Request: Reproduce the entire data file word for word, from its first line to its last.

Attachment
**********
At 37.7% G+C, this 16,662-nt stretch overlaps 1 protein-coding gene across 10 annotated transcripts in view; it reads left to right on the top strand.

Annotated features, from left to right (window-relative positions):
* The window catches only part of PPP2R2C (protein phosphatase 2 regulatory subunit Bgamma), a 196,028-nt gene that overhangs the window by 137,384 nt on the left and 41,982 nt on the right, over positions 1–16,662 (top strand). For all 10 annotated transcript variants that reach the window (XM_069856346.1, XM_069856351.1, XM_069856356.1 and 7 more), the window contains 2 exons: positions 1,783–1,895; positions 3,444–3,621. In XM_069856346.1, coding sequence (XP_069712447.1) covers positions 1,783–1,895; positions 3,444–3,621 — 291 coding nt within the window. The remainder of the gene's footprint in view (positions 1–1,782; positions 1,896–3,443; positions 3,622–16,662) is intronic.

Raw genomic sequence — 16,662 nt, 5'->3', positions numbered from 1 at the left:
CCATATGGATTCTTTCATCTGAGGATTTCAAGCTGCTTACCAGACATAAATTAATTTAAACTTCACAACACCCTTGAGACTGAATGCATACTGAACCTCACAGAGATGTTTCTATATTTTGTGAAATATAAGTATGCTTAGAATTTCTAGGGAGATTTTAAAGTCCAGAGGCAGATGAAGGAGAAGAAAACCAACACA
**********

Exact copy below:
At 37.7% G+C, this 16,662-nt stretch overlaps 1 protein-coding gene across 10 annotated transcripts in view; it reads left to right on the top strand.

Annotated features, from left to right (window-relative positions):
* The window catches only part of PPP2R2C (protein phosphatase 2 regulatory subunit Bgamma), a 196,028-nt gene that overhangs the window by 137,384 nt on the left and 41,982 nt on the right, over positions 1–16,662 (top strand). For all 10 annotated transcript variants that reach the window (XM_069856346.1, XM_069856351.1, XM_069856356.1 and 7 more), the window contains 2 exons: positions 1,783–1,895; positions 3,444–3,621. In XM_069856346.1, coding sequence (XP_069712447.1) covers positions 1,783–1,895; positions 3,444–3,621 — 291 coding nt within the window. The remainder of the gene's footprint in view (positions 1–1,782; positions 1,896–3,443; positions 3,622–16,662) is intronic.

Raw genomic sequence — 16,662 nt, 5'->3', positions numbered from 1 at the left:
CCATATGGATTCTTTCATCTGAGGATTTCAAGCTGCTTACCAGACATAAATTAATTTAAACTTCACAACACCCTTGAGACTGAATGCATACTGAACCTCACAGAGATGTTTCTATATTTTGTGAAATATAAGTATGCTTAGAATTTCTAGGGAGATTTTAAAGTCCAGAGGCAGATGAAGGAGAAGAAAACCAACACA